William is clearly a believer in physiognomy, while Jorge is a Stoic, and they represent probably the most fundamental forces at war in Western culture.

In modern times, Robert Heinlein, in his book Stranger in a Strange Land, speculated that comedy is pain + distance, while in his movie Crimes and Misdemeanors, Woody Allen figures it as pain + time.  In both cases, they represent the modern proclivity of reducing everything to a mathematical formula, but the point is taken: comedy is pain.

At some level, everything that makes us laugh involves someone else suffering.  Ultimately, everything you and I have laughed at involves a buffoon (mental), a cripple (physical), or a humiliation (emotional).  You can name anything you choose as an example, and at the root of it is one of these three pains.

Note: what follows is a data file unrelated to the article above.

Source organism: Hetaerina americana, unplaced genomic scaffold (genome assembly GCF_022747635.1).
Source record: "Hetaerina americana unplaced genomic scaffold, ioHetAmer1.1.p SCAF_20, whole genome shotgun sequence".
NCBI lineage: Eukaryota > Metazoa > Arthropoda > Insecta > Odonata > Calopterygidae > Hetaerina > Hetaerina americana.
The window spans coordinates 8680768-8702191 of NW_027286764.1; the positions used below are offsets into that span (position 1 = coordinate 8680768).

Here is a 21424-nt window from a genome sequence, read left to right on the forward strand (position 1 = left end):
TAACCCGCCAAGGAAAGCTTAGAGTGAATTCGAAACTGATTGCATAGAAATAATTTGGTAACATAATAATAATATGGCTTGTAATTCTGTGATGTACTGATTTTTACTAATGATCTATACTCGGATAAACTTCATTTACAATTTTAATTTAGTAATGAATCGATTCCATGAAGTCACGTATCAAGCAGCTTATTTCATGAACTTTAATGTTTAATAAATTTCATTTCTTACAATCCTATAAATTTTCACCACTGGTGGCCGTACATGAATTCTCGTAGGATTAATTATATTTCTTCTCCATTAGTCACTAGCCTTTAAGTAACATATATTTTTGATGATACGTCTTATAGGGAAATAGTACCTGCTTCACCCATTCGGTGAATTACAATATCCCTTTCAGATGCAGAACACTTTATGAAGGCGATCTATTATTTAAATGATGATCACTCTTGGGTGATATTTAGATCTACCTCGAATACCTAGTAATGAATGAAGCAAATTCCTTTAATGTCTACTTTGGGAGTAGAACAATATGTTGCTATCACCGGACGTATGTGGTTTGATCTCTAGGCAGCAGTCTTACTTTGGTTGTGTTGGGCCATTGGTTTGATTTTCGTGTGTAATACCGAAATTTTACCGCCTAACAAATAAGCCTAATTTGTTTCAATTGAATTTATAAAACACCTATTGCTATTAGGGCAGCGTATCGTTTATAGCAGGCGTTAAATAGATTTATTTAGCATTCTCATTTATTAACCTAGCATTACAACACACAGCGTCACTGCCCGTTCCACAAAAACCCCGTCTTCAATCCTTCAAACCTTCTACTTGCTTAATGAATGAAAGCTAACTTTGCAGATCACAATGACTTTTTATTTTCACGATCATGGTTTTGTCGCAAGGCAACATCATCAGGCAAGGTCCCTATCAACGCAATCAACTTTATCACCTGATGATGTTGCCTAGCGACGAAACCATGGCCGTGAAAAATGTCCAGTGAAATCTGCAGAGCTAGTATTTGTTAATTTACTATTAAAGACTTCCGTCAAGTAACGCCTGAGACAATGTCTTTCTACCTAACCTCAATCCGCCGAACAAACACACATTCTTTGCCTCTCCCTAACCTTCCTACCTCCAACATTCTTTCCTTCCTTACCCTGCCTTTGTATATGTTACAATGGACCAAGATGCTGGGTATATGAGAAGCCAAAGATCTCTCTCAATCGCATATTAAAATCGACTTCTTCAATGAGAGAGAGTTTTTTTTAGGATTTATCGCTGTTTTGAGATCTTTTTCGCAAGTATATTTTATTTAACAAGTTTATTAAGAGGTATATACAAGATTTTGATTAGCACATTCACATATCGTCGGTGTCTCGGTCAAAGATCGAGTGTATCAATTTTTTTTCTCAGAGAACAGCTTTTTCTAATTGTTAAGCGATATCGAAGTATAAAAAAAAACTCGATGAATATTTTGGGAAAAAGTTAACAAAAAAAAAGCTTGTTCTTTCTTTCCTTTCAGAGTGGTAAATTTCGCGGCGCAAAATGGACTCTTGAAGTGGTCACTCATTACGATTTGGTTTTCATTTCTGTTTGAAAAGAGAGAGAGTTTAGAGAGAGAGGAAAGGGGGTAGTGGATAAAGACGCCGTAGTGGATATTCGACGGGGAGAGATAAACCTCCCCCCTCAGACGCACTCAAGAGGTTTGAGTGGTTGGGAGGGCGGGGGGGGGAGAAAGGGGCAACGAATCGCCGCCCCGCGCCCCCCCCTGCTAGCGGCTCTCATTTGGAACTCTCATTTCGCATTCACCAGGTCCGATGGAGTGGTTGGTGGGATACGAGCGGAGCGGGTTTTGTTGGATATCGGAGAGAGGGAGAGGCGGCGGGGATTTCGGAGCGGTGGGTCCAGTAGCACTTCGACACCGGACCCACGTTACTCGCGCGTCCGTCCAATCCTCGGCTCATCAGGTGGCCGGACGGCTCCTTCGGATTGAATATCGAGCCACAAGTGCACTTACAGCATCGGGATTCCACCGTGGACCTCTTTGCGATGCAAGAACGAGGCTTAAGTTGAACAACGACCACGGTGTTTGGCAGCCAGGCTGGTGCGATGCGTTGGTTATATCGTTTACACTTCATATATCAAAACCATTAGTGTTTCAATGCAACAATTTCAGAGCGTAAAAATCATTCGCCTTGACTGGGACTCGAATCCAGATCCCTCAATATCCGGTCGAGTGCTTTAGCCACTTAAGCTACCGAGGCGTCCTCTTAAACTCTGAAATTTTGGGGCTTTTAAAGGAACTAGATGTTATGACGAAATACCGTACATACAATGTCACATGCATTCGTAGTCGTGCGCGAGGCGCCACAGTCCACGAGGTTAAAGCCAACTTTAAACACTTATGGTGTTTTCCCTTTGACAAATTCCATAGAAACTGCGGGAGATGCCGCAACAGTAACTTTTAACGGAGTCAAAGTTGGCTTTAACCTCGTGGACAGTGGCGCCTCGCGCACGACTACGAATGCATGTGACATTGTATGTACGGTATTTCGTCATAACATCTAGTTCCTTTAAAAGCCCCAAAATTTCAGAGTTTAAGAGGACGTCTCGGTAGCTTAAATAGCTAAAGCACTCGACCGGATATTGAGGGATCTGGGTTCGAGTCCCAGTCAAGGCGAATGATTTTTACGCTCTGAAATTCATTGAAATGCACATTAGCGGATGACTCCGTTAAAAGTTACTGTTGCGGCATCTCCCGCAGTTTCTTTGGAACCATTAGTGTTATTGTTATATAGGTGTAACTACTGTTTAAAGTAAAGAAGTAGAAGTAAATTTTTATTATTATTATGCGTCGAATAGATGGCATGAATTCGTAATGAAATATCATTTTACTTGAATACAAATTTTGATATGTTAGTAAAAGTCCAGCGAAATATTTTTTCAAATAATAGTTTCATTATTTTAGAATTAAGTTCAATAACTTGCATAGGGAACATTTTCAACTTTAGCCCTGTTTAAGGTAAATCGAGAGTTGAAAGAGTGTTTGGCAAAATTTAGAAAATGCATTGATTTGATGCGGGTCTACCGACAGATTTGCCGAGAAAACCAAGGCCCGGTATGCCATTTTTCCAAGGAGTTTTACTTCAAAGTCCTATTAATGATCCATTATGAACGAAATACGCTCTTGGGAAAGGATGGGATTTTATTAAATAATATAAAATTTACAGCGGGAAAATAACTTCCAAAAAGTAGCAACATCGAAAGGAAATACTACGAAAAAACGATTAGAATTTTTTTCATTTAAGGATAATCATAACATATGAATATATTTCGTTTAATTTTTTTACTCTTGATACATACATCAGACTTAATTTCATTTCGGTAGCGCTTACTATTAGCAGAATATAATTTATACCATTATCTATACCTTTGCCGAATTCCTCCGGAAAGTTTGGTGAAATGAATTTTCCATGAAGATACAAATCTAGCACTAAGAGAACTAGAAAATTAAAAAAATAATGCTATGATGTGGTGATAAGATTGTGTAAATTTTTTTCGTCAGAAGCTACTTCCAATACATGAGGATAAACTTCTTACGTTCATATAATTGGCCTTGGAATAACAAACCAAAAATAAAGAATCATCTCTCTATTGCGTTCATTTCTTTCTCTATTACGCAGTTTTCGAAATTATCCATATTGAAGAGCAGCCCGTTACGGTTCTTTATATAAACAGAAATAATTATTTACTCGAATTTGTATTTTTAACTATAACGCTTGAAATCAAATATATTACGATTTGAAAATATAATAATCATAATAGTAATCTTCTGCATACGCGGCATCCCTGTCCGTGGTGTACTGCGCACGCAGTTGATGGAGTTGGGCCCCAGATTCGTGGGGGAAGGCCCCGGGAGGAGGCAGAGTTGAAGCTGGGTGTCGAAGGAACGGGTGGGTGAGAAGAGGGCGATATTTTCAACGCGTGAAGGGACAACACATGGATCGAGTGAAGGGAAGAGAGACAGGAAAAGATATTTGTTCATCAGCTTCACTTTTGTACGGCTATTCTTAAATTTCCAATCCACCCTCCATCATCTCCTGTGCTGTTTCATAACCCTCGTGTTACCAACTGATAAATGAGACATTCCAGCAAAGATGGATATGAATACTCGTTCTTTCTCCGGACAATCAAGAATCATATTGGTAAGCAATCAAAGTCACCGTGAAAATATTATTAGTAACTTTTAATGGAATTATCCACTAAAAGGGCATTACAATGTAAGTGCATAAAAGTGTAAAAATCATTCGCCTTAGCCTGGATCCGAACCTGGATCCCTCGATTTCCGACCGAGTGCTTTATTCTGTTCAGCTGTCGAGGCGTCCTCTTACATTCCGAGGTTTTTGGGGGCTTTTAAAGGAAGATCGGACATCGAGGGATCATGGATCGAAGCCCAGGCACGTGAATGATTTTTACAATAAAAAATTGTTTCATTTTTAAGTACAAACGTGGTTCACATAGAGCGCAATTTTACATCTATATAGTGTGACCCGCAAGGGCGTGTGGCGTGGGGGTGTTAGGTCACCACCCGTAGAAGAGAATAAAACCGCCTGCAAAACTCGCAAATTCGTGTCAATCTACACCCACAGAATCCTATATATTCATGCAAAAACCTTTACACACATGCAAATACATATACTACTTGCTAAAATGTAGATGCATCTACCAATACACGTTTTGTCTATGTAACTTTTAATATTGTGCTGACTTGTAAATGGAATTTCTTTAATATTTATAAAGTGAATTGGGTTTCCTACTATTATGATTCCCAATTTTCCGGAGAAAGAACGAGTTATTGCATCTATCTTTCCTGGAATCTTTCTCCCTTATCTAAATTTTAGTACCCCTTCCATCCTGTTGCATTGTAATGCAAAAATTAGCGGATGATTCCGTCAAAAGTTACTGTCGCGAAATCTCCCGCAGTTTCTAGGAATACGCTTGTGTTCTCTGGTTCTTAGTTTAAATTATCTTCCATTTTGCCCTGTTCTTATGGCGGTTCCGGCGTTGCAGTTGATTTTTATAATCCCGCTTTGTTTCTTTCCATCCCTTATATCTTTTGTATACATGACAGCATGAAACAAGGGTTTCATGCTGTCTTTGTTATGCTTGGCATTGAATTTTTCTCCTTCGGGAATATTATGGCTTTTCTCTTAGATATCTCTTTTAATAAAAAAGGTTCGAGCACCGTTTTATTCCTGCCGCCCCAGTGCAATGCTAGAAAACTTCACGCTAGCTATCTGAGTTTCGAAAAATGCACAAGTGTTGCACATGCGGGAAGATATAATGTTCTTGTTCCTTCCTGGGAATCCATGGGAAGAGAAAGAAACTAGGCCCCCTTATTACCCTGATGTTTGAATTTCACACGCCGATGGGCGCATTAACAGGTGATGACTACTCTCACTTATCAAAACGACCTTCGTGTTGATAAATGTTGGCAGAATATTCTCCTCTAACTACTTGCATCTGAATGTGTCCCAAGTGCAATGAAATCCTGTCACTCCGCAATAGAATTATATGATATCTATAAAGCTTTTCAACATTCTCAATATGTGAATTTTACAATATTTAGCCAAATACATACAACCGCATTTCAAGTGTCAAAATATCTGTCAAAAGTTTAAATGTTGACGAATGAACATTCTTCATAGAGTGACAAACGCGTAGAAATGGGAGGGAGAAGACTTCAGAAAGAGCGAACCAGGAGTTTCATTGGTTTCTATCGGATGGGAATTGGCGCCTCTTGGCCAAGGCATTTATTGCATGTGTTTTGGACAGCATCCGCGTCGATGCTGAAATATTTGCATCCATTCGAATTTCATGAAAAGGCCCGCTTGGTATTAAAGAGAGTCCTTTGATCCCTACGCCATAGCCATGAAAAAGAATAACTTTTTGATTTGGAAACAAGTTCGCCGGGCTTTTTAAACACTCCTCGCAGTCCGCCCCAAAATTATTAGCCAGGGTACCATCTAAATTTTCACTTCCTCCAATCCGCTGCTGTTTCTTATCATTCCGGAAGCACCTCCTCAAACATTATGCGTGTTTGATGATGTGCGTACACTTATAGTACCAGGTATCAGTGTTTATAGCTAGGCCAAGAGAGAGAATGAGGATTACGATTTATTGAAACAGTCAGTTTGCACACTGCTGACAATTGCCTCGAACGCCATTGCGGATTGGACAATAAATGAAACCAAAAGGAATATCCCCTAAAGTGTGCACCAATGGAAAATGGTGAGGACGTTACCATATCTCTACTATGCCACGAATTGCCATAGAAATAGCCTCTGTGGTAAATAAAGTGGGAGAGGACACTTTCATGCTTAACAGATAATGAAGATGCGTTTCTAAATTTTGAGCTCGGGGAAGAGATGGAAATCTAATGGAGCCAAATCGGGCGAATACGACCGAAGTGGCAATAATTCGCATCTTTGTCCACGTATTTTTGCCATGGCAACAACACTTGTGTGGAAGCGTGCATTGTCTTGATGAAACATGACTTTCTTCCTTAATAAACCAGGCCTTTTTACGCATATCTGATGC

The only difference between comedy and tragedy is distance, physical, temporal or emotional.  We are in some way separated from the object of comedy by space, time or empathy.  If someone falls down and we are next to them, we tend to share the pain, but if we see it from a distance, it can be quite funny.  By the same token, we may be in sympathetic pain at the moment, but years later we laugh as we reminisce on the event. Finally, we may laugh at the event because we don't like that person and seeing them humiliated gives us a sense of pleasure.  Space, time or empathy.